Mr Jean-Claude Biver believes a person's life is useless if he does not give back.
"Life has a value only if you give to others," says the 69-year-old, one of the living legends in the watchmaking world.
"I have given back to my family, but I also want to give back to my business. You cannot bring your knowledge, vision and experience with you when you die, so everything must be given back when you're alive. Only then would you have played a role in life," says the voluble man who, among other achievements, rebuilt Blancpain and gave new life to Omega and Hublot.
In Singapore recently for a flying visit, he created shock waves in the industry late last year when he announced that he was giving up operational duties as president of LVMH Watch division (Hublot, Zenith and Tag Heuer).
It was a reluctant decision, one forced upon him by poor health.
"I always thought I was invincible. But my doctor told me, 'What has happened to you is a signal. Your body has talked. If you cannot understand what your body has told you, you may have a problem in a few years. Your body may switch off'," he says.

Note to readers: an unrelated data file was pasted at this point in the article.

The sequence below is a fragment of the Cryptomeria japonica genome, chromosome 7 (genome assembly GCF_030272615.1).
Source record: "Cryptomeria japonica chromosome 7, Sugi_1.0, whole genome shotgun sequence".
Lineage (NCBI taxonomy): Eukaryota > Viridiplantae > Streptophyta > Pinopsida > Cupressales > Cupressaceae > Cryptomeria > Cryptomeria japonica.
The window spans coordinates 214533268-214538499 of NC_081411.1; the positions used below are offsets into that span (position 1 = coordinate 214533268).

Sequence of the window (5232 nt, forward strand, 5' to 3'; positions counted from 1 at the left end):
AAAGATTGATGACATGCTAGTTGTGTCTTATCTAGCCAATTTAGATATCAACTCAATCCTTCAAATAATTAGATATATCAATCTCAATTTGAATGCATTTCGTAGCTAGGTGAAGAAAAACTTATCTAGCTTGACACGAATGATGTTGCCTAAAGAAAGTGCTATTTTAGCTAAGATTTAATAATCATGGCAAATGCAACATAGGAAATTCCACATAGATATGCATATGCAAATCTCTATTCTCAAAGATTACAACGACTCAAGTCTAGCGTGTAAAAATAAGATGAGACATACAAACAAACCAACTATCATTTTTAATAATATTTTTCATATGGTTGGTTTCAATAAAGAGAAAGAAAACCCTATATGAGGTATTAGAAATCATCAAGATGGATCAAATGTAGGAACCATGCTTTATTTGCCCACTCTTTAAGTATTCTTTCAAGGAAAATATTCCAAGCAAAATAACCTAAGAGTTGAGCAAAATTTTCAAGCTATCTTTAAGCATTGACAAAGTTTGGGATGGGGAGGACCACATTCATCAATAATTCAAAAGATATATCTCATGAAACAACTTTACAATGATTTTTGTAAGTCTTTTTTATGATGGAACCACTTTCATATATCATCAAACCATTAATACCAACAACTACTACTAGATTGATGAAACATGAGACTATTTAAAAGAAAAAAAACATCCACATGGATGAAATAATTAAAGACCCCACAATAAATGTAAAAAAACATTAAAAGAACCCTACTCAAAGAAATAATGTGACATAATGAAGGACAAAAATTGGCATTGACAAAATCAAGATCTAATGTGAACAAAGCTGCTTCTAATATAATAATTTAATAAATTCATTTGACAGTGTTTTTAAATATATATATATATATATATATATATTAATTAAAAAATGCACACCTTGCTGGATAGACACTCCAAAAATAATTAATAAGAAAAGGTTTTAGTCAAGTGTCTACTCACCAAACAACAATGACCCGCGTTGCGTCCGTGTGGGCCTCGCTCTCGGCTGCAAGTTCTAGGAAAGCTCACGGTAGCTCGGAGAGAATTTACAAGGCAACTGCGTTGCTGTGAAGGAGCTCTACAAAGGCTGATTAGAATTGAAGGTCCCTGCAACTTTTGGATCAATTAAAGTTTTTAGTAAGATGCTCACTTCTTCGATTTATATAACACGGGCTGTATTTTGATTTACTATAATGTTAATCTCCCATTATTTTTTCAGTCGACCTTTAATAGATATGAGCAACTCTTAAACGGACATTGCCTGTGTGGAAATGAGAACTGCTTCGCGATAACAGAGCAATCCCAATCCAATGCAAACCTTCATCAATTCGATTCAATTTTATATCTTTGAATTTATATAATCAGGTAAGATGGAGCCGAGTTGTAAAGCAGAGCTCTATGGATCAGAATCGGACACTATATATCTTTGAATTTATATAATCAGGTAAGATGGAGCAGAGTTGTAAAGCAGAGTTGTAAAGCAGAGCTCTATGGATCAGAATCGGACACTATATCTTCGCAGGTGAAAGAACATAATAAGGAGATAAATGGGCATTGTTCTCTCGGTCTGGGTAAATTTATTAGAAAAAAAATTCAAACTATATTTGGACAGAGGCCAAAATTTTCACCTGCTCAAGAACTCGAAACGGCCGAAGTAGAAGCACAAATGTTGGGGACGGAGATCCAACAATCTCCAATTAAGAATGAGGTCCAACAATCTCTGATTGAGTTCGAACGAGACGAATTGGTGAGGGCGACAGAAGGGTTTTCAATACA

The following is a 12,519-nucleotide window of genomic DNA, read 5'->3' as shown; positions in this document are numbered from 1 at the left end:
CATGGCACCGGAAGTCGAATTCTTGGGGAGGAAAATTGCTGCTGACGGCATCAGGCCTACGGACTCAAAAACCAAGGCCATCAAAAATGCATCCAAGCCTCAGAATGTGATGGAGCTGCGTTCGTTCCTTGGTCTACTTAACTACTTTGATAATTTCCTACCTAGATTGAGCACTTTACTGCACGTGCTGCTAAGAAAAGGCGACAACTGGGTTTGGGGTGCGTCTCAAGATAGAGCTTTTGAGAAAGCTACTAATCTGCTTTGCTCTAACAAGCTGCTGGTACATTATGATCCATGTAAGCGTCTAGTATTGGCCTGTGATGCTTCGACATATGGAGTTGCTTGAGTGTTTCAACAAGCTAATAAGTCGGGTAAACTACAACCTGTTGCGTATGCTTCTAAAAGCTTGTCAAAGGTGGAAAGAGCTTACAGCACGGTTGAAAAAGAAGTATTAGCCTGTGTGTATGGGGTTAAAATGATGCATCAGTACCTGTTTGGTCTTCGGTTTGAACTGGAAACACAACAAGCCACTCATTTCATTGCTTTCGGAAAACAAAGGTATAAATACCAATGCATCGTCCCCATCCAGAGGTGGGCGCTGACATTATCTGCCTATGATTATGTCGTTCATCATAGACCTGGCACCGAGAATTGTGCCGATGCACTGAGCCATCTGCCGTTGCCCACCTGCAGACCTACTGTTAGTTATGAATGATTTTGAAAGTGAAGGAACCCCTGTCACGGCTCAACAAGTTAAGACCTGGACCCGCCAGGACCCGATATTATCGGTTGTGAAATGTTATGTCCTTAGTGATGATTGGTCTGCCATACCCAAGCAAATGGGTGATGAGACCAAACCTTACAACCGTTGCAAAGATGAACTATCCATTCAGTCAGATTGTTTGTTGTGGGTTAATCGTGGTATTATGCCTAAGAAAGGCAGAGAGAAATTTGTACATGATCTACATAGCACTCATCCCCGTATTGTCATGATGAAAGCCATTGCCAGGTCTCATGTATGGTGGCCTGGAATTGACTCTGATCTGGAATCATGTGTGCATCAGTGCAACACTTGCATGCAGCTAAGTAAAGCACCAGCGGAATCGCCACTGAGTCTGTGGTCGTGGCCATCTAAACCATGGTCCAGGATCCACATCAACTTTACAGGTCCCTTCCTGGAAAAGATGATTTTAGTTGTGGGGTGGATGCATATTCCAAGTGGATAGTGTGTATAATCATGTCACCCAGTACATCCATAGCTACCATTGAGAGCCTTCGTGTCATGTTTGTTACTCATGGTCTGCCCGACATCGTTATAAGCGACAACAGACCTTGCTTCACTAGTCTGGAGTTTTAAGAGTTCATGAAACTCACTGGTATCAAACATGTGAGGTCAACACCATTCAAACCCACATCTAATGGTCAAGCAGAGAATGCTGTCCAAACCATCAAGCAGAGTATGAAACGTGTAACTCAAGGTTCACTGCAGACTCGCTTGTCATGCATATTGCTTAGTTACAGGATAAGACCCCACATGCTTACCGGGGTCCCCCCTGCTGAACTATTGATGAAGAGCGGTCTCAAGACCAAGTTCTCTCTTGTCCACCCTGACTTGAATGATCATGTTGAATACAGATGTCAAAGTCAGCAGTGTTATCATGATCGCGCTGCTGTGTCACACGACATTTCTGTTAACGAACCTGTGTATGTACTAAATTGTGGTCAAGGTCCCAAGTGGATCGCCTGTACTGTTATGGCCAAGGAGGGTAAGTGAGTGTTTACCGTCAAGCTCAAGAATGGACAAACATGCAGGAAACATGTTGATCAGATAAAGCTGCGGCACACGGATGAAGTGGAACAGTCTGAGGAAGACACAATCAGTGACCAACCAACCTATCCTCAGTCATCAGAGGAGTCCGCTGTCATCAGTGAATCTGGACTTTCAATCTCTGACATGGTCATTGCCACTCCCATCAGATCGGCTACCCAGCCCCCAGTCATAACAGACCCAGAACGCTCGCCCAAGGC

"I've not been the most respectful guy with my body. But my doctor has been instrumental in helping me understand that I need to slow down," says Mr Biver, who nearly died in 1996 when he was diagnosed with Legionnaires' disease, a severe form of pneumonia.
Stepping down, however, does not mean resting on his laurels.
"My mission will be to transmit knowledge, experience, vision and success. The success you give to another person is bigger than the success you have with a brand," says the head honcho who gave a dying Hublot - with a turnover of 25 million Swiss francs - such a wondrous kiss of life that LVMH paid almost half a billion Swiss francs for it in 2008.
In the river, only the dead fish swim with the current, in the direction of the current and at the speed of the current. A fish that is alive goes to the left and the right of the current, and against the current. I don't want to be a dead fish, I don't want to do what others are doing. All my life, I've always wanted to be first, different and unique.